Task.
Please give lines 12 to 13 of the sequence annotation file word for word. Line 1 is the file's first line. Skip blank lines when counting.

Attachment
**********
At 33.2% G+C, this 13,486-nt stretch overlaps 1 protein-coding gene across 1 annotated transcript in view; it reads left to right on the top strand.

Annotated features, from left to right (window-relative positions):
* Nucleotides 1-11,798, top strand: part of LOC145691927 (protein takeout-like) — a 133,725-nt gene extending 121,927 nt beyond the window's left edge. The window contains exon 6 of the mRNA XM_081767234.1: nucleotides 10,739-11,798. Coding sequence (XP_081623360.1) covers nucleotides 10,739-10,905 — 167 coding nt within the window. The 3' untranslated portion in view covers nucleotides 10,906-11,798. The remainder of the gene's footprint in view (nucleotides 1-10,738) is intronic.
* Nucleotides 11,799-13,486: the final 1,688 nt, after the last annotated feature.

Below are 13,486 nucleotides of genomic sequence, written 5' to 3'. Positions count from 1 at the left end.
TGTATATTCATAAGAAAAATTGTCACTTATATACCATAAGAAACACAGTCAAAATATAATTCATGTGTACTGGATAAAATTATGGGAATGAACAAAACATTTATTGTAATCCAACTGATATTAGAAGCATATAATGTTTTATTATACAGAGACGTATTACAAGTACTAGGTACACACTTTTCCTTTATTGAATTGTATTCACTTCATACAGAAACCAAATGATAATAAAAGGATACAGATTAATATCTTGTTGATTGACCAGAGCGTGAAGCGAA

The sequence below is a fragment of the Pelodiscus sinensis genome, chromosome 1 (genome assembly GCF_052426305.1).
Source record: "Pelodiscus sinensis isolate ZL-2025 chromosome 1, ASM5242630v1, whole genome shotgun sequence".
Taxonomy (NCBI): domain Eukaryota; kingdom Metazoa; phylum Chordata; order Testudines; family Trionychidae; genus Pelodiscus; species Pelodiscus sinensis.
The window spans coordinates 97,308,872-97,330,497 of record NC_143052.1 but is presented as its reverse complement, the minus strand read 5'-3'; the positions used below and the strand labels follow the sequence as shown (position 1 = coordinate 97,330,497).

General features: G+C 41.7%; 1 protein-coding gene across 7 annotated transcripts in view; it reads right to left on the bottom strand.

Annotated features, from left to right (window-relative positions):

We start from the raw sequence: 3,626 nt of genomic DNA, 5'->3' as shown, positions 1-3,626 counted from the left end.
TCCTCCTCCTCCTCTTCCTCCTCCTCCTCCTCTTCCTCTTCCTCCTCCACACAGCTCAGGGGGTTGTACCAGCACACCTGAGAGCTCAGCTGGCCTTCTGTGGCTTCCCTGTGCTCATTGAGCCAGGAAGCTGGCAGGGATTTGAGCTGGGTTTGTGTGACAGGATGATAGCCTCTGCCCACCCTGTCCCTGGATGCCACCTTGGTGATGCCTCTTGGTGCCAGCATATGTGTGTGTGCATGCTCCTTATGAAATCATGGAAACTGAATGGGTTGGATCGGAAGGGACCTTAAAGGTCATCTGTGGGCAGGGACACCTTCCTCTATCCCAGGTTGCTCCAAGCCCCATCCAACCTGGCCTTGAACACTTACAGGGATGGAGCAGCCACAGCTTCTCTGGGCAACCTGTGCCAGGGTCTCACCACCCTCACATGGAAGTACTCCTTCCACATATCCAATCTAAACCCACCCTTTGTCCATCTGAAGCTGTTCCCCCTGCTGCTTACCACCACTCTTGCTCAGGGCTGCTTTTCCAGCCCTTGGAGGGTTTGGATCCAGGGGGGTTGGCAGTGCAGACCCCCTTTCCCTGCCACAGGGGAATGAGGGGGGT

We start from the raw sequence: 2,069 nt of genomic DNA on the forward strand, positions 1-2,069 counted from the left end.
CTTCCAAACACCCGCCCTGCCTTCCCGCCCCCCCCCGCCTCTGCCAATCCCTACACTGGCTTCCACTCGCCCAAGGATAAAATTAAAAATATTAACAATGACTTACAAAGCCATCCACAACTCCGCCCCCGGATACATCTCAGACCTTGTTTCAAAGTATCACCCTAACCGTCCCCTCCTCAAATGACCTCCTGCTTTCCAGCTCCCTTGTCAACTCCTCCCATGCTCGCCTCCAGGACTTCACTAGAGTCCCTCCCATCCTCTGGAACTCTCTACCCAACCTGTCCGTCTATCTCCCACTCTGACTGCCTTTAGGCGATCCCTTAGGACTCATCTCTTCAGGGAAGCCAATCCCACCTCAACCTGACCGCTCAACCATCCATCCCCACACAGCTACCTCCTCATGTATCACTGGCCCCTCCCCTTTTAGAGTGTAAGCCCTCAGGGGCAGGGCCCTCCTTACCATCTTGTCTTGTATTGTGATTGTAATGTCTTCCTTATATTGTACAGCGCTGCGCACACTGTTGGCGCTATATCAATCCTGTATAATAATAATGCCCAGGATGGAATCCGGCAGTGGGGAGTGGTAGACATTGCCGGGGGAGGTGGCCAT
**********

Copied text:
Annotated features, from left to right (window-relative positions):

We start from the raw sequence: 3,626 nt of genomic DNA, 5'->3' as shown, positions 1-3,626 counted from the left end.